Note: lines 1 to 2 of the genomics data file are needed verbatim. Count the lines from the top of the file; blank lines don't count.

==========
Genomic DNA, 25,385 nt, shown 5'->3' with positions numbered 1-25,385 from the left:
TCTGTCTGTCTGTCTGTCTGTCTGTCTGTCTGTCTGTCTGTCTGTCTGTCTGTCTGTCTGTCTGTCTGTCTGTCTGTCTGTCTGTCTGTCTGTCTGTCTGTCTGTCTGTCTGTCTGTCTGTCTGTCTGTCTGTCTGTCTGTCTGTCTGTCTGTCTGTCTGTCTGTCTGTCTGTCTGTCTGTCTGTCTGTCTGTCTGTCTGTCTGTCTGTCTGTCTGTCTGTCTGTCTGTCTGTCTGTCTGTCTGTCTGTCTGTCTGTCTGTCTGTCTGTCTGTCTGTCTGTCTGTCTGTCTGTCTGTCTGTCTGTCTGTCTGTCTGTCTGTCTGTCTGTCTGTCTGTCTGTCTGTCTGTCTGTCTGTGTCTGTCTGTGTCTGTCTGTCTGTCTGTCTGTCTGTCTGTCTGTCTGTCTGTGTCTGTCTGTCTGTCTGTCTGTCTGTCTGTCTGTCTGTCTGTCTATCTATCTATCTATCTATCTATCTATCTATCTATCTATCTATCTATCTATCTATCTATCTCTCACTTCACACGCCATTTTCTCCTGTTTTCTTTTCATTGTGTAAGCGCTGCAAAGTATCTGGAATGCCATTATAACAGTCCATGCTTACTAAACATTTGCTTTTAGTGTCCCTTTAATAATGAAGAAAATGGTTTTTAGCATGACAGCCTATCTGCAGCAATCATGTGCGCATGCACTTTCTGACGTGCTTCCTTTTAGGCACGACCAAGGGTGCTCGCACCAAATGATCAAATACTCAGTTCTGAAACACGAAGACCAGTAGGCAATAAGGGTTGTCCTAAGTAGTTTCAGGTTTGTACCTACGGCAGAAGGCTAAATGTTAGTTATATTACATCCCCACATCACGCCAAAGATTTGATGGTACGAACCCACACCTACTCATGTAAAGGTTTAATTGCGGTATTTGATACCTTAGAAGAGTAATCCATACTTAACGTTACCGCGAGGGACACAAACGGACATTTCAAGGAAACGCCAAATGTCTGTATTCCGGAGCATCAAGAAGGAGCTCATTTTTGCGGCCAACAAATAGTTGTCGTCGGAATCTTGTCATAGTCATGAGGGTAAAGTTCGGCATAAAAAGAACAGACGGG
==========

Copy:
Genomic DNA, 25,385 nt, shown 5'->3' with positions numbered 1-25,385 from the left:
TCTGTCTGTCTGTCTGTCTGTCTGTCTGTCTGTCTGTCTGTCTGTCTGTCTGTCTGTCTGTCTGTCTGTCTGTCTGTCTGTCTGTCTGTCTGTCTGTCTGTCTGTCTGTCTGTCTGTCTGTCTGTCTGTCTGTCTGTCTGTCTGTCTGTCTGTCTGTCTGTCTGTCTGTCTGTCTGTCTGTCTGTCTGTCTGTCTGTCTGTCTGTCTGTCTGTCTGTCTGTCTGTCTGTCTGTCTGTCTGTCTGTCTGTCTGTCTGTCTGTCTGTCTGTCTGTCTGTCTGTCTGTCTGTCTGTCTGTCTGTCTGTCTGTCTGTCTGTCTGTCTGTCTGTCTGTCTGTCTGTCTGTCTGTCTGTCTGTGTCTGTCTGTGTCTGTCTGTCTGTCTGTCTGTCTGTCTGTCTGTCTGTCTGTGTCTGTCTGTCTGTCTGTCTGTCTGTCTGTCTGTCTGTCTGTCTATCTATCTATCTATCTATCTATCTATCTATCTATCTATCTATCTATCTATCTATCTATCTCTCACTTCACACGCCATTTTCTCCTGTTTTCTTTTCATTGTGTAAGCGCTGCAAAGTATCTGGAATGCCATTATAACAGTCCATGCTTACTAAACATTTGCTTTTAGTGTCCCTTTAATAATGAAGAAAATGGTTTTTAGCATGACAGCCTATCTGCAGCAATCATGTGCGCATGCACTTTCTGACGTGCTTCCTTTTAGGCACGACCAAGGGTGCTCGCACCAAATGATCAAATACTCAGTTCTGAAACACGAAGACCAGTAGGCAATAAGGGTTGTCCTAAGTAGTTTCAGGTTTGTACCTACGGCAGAAGGCTAAATGTTAGTTATATTACATCCCCACATCACGCCAAAGATTTGATGGTACGAACCCACACCTACTCATGTAAAGGTTTAATTGCGGTATTTGATACCTTAGAAGAGTAATCCATACTTAACGTTACCGCGAGGGACACAAACGGACATTTCAAGGAAACGCCAAATGTCTGTATTCCGGAGCATCAAGAAGGAGCTCATTTTTGCGGCCAACAAATAGTTGTCGTCGGAATCTTGTCATAGTCATGAGGGTAAAGTTCGGCATAAAAAGAACAGACGGG